Another Japanese exchange to suffer a hack in 2019 was Bitpoint, which lost over 3 billion yen (roughly $28 million) of its customer's funds. The hot wallet that was breached was used for fiver major cryptocurrencies. The majority of the stolen funds was in Bitcoin, Bitcoin Cash, Ripple. This hack came only a year after Japanese authorities urged exchanges to take better security measures and precautions following Coincheck being hacked of over $400 million. It seems that Bitpoint did not take these recommendations to heart.

No details around the breach were released, however, after suspending all trading while investigating Bitpoint later announced they would refund all the customer's lost funds and resumed operations.


  • Exchange: BitMex
  • Amount: Massive Email Data Leak

Some may not class data leaks as seriously as a hack that causes a loss of funds, but having your personal deatils stolen is just as bad - sometimes worse in certain cases. This was not really a hack, but shows a lack of awareness from BitMex when it comes to handling sensitive customer details.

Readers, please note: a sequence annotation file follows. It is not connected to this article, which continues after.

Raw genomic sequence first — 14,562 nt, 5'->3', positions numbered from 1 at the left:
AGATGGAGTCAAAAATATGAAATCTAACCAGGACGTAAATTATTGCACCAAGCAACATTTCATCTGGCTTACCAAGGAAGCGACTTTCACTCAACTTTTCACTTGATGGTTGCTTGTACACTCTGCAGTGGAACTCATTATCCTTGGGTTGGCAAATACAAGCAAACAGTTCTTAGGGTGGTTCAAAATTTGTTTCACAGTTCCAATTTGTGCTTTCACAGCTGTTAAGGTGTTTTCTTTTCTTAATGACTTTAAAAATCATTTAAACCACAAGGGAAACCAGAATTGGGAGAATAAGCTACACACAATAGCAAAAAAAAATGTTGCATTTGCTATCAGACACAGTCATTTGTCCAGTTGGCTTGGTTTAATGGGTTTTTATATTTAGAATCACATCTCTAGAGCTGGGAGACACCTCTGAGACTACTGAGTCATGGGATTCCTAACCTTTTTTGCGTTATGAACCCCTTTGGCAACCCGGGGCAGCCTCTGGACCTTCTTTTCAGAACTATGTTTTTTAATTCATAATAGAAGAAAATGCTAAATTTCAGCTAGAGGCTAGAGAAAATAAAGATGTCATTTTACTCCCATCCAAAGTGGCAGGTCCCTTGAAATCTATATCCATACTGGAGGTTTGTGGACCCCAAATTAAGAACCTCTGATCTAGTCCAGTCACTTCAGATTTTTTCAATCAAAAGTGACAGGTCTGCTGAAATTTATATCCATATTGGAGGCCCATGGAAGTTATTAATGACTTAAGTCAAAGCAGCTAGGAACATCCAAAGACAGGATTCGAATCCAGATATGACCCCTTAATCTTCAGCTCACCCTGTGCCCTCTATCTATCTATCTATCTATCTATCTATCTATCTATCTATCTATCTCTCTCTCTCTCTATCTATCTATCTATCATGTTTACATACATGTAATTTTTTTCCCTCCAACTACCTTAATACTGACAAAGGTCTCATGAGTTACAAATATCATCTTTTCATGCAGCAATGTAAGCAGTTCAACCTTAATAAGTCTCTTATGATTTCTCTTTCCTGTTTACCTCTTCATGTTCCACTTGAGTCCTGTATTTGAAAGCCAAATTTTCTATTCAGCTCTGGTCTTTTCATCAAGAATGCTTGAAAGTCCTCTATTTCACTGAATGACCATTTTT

The popular crypto derivatives exchange BitMex, accidentally leaked data related to its users when they sent out a message and did not correctly use its mass mail servers. This resulted in the message having the email addresses of other users in the "to" field.

  • Exchange: Gatehub
  • Amount: 1.4 million user account passwords

On November 19th, Ars Tecnica reported a massive password dump online. A security researcher Troy Hunt, confirmed that these 2.2 million users were from two websites: GateHub and EpicBot (a Runescape bot provider). One of the websites was the cryptocurrency wallet GateHub, and the stolen information contained over 1.9 million user's personal information. The dump had registered email addresses, passwords and even two-factor authentication keys.